Research Papers: Fuel Combustion

Experimental Investigation of Dynamic Adsorption–Desorption of New Nonionic Surfactant on Carbonate Rock: Application to Enhanced Oil Recovery

[+] Author and Article Information
Ali Barati-Harooni, Adel Najafi-Marghmaleki

Young Researchers and Elite Club,
Islamic Azad University,
Ahvaz Branch,
Ahvaz 461/15655, Iran

Seyed Moein Hosseini

Department of Petroleum Engineering,
Ahwaz Faculty of Petroleum Engineering,
Petroleum University of Technology (PUT),
Ahwaz 6199171183, Iran

Siyamak Moradi

Abadan Faculty of Petroleum Engineering,
Petroleum University of Technology,
Abadan 61118-63146, Iran

1Corresponding author.

Contributed by the Advanced Energy Systems Division of ASME for publication in the JOURNAL OF ENERGY RESOURCES TECHNOLOGY. Manuscript received April 12, 2016; final manuscript received February 6, 2017; published online March 8, 2017. Editor: Hameed Metghalchi.

J. Energy Resour. Technol 139(4), 042202 (Mar 08, 2017) (8 pages) Paper No: JERT-16-1169; doi: 10.1115/1.4036046 History: Received April 12, 2016; Revised February 06, 2017

Surfactants have the potential to reduce the interfacial tension between oil and water and mobilize the residual oil. An important process which makes the surfactant injection to be less effective is loss of surfactant to porous medium during surfactant flooding. This study highlights the results of a laboratory study on dynamic adsorption and desorption of Trigoonella foenum-graceum (TFG) as a new nonionic surfactant. The experiments were carried out at confining pressure of 3000 psi and temperature of 50 °C. Surfactant solutions were continuously injected into the core plug at an injection rate of 0.5 mL/min until the effluent concentration was the same as initial surfactant concentration. The surfactant injection was followed by distilled water injection until the effluent surfactant concentration was reduced to zero. The effluent concentrations of surfactant were measured by conductivity technique. Results showed that the adsorption of surfactant is characterized by a short period of rapid adsorption, followed by a long period of slower adsorption, and also, desorption process is characterized by a short, rapid desorption period followed by a longer, slow desorption period. The experimental adsorption and desorption data were modeled by four well-known models (pseudo-first-order, pseudo-second-order, intraparticle diffusion, and Elovich models). The correlation coefficient of models revealed that the pseudo-second-order model predicted the experimental data with an acceptable accuracy.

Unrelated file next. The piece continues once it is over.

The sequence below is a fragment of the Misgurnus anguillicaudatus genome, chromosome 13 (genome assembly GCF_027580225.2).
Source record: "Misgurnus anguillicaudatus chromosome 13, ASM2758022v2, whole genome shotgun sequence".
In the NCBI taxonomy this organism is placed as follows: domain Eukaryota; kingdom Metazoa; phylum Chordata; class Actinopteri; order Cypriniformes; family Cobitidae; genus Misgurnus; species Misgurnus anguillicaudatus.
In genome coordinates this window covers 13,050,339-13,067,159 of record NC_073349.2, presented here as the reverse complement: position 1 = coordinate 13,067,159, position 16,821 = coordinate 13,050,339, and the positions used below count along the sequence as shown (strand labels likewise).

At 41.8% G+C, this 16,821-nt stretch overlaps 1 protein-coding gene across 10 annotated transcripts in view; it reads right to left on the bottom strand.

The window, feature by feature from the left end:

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Fig. 1

Adsorption versus injected pore volume for 8 wt % surfactant

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Fig. 2

Pseudo-second-order model for adsorption of surfactant on carbonate rock

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Fig. 3

Pseudo-second-order model for desorption of surfactant

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Fig. 4

General chemical structure of saponins. The notation R1_R4 represents either H or various sugar groups.

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Fig. 5

Conductivity apparatus

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Fig. 6

Schematic view of flooding apparatus for measuring dynamic adsorption

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Fig. 7

Conductivity versus surfactant concentration

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Fig. 8

Adsorption versus injected pore volume for 3 wt % surfactant

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Fig. 9

Adsorption versus injected pore volume for 5 wt % surfactant

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Fig. 10

Intraparticle diffusion model for adsorption of 3 wt % surfactant




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